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Published: September, 2015; Vol 12, Num 4

 

Addressing the Root of the Stress Problem in Construction

By Scott Schneider

Is your job stressful? For many in the construction industry, the answer is yes. Often construction work does not go as planned – materials are delivered late or arrive damaged, bad weather delays projects and change orders push timelines back further. And when projects fall behind, construction workers bear the brunt of that stress.

Owners want contractors to deliver projects on time and under budget. After all, delays cost money. Contractors regularly use subcontractors, who are given tight deadlines to meet to ensure the contractor completes the job on time. The usual result is unrealistic expectations creating unrealistic work schedules, which increases the pressure workers feel to move faster and ultimately may lead to injury.

Supervisors, who are responsible for making sure projects get done and also for ensuring the safety of their crews, are often under the most pressure – they are caught in the middle and pulled in both directions.

To get back on schedule, workers are often asked to put in overtime. Though a welcome source of additional income, this time away from family (e.g., up to six 10-hour days) can also bring additional emotional stressors. Working long hours can lead to health problems and an increased risk for accidents due to fatigue. Increased overtime may also lead to more night work, which brings a whole new set of stressors (e.g., disruptions to family life and the body’s circadian rhythms). When time is stretched thin, safety inevitably suffers, along with worker health (both mental and physical).

Another major stressor for construction workers is job security. Not knowing when or where your next job will be or how long it will last can make life difficult to plan and bring all sorts of stress (financial and others) on workers and their families. When job demands increase and bring along a lack of control over your work and schedule, stress is usually the result.

Stopping Stress Before It Starts

Earlier this year in Lifelines, we covered some solutions for overcoming stress on the job and for understanding where stress comes from in your life. We know coping skills are important when it comes to handling stressors you can’t change, but what about ways to reduce stress before it starts? Since the production schedule is the source of so much stress for construction workers, what can be done about it?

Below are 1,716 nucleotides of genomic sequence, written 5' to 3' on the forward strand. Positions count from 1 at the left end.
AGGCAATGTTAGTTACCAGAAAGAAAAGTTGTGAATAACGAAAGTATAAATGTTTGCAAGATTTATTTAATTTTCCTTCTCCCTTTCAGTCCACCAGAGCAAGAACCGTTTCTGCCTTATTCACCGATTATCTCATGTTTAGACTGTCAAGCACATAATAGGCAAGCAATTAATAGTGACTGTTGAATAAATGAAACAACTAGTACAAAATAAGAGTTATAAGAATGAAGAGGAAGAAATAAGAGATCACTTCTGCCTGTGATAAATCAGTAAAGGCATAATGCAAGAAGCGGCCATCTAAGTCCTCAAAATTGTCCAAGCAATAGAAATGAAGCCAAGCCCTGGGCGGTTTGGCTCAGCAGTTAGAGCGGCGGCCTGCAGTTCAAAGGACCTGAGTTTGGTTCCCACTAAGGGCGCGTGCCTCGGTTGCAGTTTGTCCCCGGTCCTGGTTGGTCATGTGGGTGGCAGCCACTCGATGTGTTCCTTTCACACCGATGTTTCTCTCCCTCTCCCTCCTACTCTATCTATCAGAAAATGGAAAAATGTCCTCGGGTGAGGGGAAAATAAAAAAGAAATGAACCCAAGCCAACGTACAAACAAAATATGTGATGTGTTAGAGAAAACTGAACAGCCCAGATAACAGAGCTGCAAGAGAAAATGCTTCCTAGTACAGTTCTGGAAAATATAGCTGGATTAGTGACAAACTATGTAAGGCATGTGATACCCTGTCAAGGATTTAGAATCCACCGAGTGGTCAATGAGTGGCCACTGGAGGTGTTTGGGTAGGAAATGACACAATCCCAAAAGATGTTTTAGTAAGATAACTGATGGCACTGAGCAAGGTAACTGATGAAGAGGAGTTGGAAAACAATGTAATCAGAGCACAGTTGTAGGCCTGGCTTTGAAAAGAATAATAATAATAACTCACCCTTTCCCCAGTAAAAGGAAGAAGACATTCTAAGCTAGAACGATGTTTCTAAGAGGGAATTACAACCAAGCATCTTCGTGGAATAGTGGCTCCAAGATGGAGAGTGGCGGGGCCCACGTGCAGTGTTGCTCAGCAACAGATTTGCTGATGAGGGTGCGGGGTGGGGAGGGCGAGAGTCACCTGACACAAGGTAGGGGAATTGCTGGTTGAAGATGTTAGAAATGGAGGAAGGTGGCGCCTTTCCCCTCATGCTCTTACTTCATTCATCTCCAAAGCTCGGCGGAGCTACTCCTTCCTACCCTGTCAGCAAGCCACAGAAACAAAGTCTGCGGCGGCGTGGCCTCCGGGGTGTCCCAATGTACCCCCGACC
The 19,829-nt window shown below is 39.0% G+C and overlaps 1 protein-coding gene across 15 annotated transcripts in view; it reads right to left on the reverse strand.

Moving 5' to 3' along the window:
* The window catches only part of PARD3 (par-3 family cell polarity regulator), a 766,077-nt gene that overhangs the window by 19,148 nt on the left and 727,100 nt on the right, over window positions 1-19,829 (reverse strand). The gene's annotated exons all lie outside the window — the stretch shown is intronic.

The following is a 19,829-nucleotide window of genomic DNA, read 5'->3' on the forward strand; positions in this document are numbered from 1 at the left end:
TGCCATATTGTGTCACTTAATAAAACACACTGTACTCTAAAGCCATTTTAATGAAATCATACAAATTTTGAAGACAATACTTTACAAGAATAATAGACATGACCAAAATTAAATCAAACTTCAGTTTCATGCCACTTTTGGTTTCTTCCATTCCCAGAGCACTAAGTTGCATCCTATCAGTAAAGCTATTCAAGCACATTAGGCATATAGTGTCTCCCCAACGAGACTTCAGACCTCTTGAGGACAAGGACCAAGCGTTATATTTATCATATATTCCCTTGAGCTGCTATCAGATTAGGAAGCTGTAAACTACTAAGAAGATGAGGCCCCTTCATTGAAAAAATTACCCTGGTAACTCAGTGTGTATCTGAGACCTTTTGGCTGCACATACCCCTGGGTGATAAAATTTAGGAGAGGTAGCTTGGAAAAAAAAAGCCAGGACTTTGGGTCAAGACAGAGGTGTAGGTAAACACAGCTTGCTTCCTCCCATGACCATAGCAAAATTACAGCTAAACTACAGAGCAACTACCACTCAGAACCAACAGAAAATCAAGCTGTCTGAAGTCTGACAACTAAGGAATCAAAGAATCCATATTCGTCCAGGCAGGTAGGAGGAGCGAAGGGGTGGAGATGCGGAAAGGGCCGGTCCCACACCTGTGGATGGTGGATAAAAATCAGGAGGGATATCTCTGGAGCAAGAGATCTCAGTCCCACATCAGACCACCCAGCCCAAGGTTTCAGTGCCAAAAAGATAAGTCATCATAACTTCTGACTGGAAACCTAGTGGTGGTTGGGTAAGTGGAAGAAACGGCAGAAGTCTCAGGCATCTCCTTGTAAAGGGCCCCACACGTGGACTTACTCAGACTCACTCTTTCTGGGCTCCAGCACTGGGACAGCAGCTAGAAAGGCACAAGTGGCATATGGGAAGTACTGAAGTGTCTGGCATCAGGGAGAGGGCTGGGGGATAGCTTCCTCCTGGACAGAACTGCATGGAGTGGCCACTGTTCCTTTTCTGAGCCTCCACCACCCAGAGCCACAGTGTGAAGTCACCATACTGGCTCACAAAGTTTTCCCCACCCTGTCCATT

First, contractors should make it a practice to set realistic expectations of how long a project will take and not overpromise owners. Choosing reliable subcontractors and giving them reasonable deadlines is also important. Subcontractors should be vetted on both the quality and reliability of their work as well as their safety record.

Bringing experienced workers into the planning process in its early stages can help identify potential problems and leave time to find solutions. Creating a scheduling work group that includes the general contractor, subcontractors and workers can be particularly helpful. On one such project, a subcontractor needed more time to complete the work safely, and the work group figured out how to adjust the schedule to get the subcontractor the time they needed without rushing or compromising safety.

Facing Stress Head On

Acknowledging that stress exists and making it an acceptable topic to discuss on site is another important step. Contractors can use toolbox talks or lunch meetings to discuss stress and encourage workers to open up about the challenges they are facing and pressure they may be feeling. The LHSFNA’s Stress Management Toolbox Talk and An Overview of Stress and Stress Management Health Alerts can help LIUNA signatory contractors and LIUNA members tackle these issues. All of these publications can be ordered through the Fund’s online Publications Catalogue.

Talking about specific stressors on site could help uncover collective solutions, or at the very least, clear the air and put everyone on the same page. Making sure supervisors are well-trained in planning as well as how to identify and reduce stress on the job is critical. Supervisors have high-stress jobs and can be a major cause of stress for workers, so they must be able to cope with stress and communicate well when listening to a worker’s concerns. LIUNA’s Training & Education Fund offers a Supervisor Safety and Health curriculum which was developed with help from the LHSFNA and addresses all of these issues.

Stress is a fact of life, but it’s also a fact that stress harms the body emotionally and physically and leads to serious accidents. Contractors and workers can be part of the solution by working together to solve the stress problem. Through planning, training and open conversation, we can create a less stressful environment on the jobsite for everyone involved.

[Scott Schneider is the LHSFNA’s Director of Occupational Safety and Health.]